Arts & Crafts

Art for Africa

Art for Africa

Well-known local artist Tshidzo Mangena’s art offers the better of two different worlds. Get it visitsYonaka Art Studio to find out exactly what this means.

Tshidzo’s wife, Nantu, explains that he refuses to be put in a box, and upon viewing his art at their gallery situated at the Graskop Gorge Lift Company, her words fall into place. He creates traditional as well as contemporary paintings and his varied artworks feature an emotional Africa and her many faces.
Most artists have a specific style which runs like a golden thread through their body of work, but this is not so with Tshidzo. One painting features the face of a beautiful African woman in traditional style and colour, while the next offers a huge, more abstract, vibrant view of an African child staring directly at the artist. In these modern works Africa meets traditional impressionism and the bold brushstrokes are strikingly colourful and playful.

Despite these contradictions, his works do have one thing in common: a visible love of Africa and her people, especially women and children. It is precisely these two groups who seem to be both the heart of the continent as well as the most vulnerable, and this is apparent in his work.

Tshidzo was born in Lydenburg and grew up in Hazyview. After finishing school, he was set on completing a degree in graphic design, but his parents could not afford to send him to university. He realised that he needed to make his mark in the world and exploited his lifelong love of art. “I started painting on bags and T-shirts and sold these pieces to friends and community members,” he explains.
“One day I popped into the Frame Gallery in Mbombela and on the spur of the moment asked owner Mario Bruno’s opinion on an artwork I had with me. I was pleasantly surprised by his reaction.” Mario was hugely impressed and shortly thereafter Tshidzo sold his first painting. The rest is history. He moved to Johannesburg where he met Nantu and for the past two years she has been marketing his art on a full-time basis. She is also curator and marketer at Yonaka.

The dynamic pair owned and managed several art galleries and exhibitions in Gauteng and have built up a good standing relationship with some of the country’s top artists.
In 2017 they were both ready to move back to the Lowveld. They settled in Tshidzo’s hometown, Hazyview, where they live with and homeschool their three children, Phendani, Jehu and Thendo. When the opportunity arose, they opened Yonaka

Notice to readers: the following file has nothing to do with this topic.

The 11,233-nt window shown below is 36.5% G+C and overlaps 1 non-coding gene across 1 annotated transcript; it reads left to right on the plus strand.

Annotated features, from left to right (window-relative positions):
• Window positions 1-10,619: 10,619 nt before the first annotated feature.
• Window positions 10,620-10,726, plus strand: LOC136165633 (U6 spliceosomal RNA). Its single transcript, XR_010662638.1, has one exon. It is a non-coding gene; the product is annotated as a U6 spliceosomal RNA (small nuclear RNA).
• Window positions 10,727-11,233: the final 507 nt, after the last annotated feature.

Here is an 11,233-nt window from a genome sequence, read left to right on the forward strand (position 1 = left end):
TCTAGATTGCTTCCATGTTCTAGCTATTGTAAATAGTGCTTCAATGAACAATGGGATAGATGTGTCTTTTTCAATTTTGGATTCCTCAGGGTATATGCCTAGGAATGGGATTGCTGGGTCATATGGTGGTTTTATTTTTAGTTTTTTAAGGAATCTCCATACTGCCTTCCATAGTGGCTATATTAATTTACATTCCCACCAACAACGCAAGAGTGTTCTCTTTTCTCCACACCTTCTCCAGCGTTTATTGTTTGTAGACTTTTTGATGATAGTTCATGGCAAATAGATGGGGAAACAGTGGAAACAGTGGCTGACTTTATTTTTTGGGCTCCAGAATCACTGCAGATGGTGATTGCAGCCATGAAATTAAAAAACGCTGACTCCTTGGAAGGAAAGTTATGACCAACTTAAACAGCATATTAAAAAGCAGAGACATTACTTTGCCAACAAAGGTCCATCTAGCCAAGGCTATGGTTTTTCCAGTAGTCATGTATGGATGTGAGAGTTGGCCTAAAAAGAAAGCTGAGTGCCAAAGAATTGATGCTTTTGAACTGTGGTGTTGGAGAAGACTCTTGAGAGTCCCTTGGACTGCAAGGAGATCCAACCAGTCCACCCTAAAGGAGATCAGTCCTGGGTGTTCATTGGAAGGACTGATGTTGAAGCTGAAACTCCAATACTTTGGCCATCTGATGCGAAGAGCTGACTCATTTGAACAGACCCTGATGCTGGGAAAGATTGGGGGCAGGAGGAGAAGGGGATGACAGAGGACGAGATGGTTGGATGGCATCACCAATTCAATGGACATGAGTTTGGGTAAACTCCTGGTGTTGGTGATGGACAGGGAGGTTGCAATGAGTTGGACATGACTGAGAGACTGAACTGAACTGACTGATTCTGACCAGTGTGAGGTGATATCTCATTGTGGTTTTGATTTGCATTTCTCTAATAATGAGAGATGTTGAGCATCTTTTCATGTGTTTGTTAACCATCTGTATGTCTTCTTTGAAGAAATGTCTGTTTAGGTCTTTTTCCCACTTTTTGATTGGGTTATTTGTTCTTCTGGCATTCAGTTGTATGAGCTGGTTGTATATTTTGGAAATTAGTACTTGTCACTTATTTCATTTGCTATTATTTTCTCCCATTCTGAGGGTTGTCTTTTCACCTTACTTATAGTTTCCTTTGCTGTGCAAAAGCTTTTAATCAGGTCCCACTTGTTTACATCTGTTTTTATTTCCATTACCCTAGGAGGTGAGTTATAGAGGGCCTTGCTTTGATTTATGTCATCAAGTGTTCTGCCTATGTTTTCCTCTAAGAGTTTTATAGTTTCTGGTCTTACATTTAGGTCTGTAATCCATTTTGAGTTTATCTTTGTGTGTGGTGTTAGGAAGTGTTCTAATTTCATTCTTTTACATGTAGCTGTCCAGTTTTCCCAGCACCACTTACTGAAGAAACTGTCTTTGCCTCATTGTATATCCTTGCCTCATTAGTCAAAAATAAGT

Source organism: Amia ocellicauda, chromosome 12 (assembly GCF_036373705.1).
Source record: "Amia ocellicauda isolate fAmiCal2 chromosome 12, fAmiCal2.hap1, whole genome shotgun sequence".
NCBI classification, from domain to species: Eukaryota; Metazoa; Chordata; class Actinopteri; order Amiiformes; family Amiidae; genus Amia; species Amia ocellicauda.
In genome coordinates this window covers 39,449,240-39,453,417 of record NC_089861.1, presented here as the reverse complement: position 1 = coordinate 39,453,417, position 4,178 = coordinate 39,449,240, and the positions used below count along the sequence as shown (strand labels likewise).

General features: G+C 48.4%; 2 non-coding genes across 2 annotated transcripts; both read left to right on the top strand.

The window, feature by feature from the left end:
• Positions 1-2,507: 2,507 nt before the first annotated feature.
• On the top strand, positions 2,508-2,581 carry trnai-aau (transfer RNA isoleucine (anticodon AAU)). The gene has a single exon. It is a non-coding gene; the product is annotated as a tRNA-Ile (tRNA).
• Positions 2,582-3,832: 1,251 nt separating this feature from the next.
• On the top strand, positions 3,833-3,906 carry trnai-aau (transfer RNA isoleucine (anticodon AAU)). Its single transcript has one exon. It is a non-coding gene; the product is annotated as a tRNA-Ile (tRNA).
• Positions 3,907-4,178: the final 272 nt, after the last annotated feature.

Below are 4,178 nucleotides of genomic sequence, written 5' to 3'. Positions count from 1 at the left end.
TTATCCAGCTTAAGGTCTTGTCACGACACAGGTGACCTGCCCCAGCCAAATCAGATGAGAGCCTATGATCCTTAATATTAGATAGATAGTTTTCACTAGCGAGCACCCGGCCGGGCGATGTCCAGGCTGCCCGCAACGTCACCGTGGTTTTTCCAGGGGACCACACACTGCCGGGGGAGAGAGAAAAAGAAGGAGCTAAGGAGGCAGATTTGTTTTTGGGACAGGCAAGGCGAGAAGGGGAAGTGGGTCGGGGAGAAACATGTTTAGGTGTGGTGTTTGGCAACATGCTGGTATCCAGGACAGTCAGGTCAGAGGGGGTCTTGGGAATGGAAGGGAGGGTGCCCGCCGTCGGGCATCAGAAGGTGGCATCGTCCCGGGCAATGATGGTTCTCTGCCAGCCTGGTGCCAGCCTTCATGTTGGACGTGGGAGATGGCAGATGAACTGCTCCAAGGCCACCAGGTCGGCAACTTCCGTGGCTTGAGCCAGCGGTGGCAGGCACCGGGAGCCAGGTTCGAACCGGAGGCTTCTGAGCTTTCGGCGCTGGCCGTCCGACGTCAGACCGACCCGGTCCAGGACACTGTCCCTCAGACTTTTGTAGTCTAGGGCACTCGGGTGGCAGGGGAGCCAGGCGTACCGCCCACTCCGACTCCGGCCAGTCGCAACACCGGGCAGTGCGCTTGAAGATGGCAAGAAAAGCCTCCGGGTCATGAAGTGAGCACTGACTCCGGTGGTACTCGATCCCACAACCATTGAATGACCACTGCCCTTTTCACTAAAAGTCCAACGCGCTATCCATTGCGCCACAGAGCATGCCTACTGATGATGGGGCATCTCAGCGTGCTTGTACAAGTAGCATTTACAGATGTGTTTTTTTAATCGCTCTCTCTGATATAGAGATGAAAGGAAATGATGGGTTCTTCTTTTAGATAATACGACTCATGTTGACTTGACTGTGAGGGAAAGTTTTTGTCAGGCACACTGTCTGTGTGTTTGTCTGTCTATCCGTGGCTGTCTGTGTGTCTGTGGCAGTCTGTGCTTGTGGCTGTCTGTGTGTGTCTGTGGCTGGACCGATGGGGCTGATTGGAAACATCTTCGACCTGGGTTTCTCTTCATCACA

Art Studio.

Although Tshidzo mainly paints on commission these days, some of his sought-after works are available at the gallery. According to him, he exerts the booming Lowveld tourism trade to tell a story about life in and around the local villages. The Graskop Gorge Lift is the newest tourism hotspot in the neighbourhood and the ideal place to expose the numerous visiting South Africans as well as international tourists to the many facets of African art.

Yonaka Art is a beautiful, eclectic gallery that showcases both local as well as noted internationally acclaimed South African artists. Those exhibiting include, among others, well-known locals Cheryl van Dyk from Pilgrim’s Rest and Harem from Barberton. The works of Roema Photography, a Graskop-based husband-and-wife team are also available.

It is worth mentioning that commended artist Solomon Omogboye’s contemporary impressionistic art is on display at Yonaka. He was born in Lagos, Nigeria but settled in Johannesburg in 2014, and his own and Tshidzo’s works are exhibited in complementing harmony. Conté Magazine described Solomon’s body of work as “a combined knowledge and deep affection for youth inspired through teaching experience, combined with a passion for colour which has culminated into a series of figures and portraits that express his innate sensibility for capturing the human spirit. For Omogboye painting is a practice of focusing intentions from moment to moment. In each piece, he captures what so many of us overlook, miss or forget every day – the beauty in every existence.”

Other out-of-town artists include Lieze Meyer and Guilia from KwaZulu-Natal.
The work of Paul Munro, formerly from Graskop, is also shown at the gallery.
A visit to Yonaka Art Studio is certainly worth the trouble and satisfaction is guaranteed. There is, after all, an artwork for every taste and a fat purse is certainly not a requirement.

Nantu can be contacted on 082-374-0740 or at The Mangenas also invite art lovers to visit Yonaka Art Studio at the Graskop Gorge Lift Company daily between 8:30am and 5pm.

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